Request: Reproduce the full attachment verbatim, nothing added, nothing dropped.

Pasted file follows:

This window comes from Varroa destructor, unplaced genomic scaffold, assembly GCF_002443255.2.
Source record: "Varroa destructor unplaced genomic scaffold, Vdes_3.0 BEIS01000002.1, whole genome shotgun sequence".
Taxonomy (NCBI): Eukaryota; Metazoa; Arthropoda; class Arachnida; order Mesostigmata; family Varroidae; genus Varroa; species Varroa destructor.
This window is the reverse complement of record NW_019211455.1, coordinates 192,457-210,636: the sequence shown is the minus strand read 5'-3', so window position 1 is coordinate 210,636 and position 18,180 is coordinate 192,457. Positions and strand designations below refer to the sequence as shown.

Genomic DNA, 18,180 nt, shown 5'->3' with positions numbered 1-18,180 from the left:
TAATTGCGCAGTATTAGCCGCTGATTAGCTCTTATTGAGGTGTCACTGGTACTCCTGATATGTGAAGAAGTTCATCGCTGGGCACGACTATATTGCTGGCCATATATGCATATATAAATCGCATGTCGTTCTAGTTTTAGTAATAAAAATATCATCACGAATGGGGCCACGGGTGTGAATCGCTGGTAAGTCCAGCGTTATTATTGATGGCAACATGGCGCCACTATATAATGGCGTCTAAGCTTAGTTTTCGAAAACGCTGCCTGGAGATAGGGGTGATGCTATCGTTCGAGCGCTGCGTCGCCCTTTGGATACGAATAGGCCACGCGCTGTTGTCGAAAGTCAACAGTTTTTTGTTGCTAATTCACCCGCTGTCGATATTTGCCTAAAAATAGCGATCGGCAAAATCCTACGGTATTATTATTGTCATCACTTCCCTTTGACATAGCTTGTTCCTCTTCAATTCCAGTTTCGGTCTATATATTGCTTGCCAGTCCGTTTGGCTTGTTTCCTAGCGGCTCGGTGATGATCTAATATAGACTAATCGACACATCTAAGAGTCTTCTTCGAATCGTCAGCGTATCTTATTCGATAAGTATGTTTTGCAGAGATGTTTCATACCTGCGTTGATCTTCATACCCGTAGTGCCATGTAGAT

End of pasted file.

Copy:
This window comes from Varroa destructor, unplaced genomic scaffold, assembly GCF_002443255.2.
Source record: "Varroa destructor unplaced genomic scaffold, Vdes_3.0 BEIS01000002.1, whole genome shotgun sequence".
Taxonomy (NCBI): Eukaryota; Metazoa; Arthropoda; class Arachnida; order Mesostigmata; family Varroidae; genus Varroa; species Varroa destructor.
This window is the reverse complement of record NW_019211455.1, coordinates 192,457-210,636: the sequence shown is the minus strand read 5'-3', so window position 1 is coordinate 210,636 and position 18,180 is coordinate 192,457. Positions and strand designations below refer to the sequence as shown.

Genomic DNA, 18,180 nt, shown 5'->3' with positions numbered 1-18,180 from the left:
TAATTGCGCAGTATTAGCCGCTGATTAGCTCTTATTGAGGTGTCACTGGTACTCCTGATATGTGAAGAAGTTCATCGCTGGGCACGACTATATTGCTGGCCATATATGCATATATAAATCGCATGTCGTTCTAGTTTTAGTAATAAAAATATCATCACGAATGGGGCCACGGGTGTGAATCGCTGGTAAGTCCAGCGTTATTATTGATGGCAACATGGCGCCACTATATAATGGCGTCTAAGCTTAGTTTTCGAAAACGCTGCCTGGAGATAGGGGTGATGCTATCGTTCGAGCGCTGCGTCGCCCTTTGGATACGAATAGGCCACGCGCTGTTGTCGAAAGTCAACAGTTTTTTGTTGCTAATTCACCCGCTGTCGATATTTGCCTAAAAATAGCGATCGGCAAAATCCTACGGTATTATTATTGTCATCACTTCCCTTTGACATAGCTTGTTCCTCTTCAATTCCAGTTTCGGTCTATATATTGCTTGCCAGTCCGTTTGGCTTGTTTCCTAGCGGCTCGGTGATGATCTAATATAGACTAATCGACACATCTAAGAGTCTTCTTCGAATCGTCAGCGTATCTTATTCGATAAGTATGTTTTGCAGAGATGTTTCATACCTGCGTTGATCTTCATACCCGTAGTGCCATGTAGAT